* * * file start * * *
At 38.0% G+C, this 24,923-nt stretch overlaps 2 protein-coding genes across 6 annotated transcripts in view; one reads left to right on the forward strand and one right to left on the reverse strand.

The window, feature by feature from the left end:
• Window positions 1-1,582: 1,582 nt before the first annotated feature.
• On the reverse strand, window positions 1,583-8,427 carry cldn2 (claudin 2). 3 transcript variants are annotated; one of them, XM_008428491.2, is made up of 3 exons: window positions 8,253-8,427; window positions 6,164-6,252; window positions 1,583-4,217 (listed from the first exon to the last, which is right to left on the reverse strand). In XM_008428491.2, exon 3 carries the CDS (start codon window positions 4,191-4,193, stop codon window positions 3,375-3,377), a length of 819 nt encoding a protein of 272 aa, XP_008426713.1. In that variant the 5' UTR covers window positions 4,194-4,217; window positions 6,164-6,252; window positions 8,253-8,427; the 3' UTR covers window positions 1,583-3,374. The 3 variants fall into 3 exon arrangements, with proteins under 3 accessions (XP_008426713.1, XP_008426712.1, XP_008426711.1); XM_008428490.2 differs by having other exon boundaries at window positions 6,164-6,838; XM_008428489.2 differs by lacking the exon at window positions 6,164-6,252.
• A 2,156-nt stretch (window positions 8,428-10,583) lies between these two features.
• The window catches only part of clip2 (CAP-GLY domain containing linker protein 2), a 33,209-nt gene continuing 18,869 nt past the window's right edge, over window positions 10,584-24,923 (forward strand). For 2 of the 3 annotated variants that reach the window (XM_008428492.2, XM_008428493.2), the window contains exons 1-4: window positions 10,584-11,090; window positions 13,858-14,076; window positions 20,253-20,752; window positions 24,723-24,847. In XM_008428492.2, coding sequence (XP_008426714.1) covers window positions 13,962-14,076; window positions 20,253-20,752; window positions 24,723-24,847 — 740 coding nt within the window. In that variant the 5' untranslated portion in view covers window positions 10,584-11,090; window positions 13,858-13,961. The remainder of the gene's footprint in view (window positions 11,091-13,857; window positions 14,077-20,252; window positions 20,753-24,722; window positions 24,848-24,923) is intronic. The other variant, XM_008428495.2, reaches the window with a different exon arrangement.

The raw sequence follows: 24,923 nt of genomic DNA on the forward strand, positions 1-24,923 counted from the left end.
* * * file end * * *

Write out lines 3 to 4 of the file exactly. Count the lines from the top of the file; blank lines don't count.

• Window positions 1-1,582: 1,582 nt before the first annotated feature.
• On the reverse strand, window positions 1,583-8,427 carry cldn2 (claudin 2). 3 transcript variants are annotated; one of them, XM_008428491.2, is made up of 3 exons: window positions 8,253-8,427; window positions 6,164-6,252; window positions 1,583-4,217 (listed from the first exon to the last, which is right to left on the reverse strand). In XM_008428491.2, exon 3 carries the CDS (start codon window positions 4,191-4,193, stop codon window positions 3,375-3,377), a length of 819 nt encoding a protein of 272 aa, XP_008426713.1. In that variant the 5' UTR covers window positions 4,194-4,217; window positions 6,164-6,252; window positions 8,253-8,427; the 3' UTR covers window positions 1,583-3,374. The 3 variants fall into 3 exon arrangements, with proteins under 3 accessions (XP_008426713.1, XP_008426712.1, XP_008426711.1); XM_008428490.2 differs by having other exon boundaries at window positions 6,164-6,838; XM_008428489.2 differs by lacking the exon at window positions 6,164-6,252.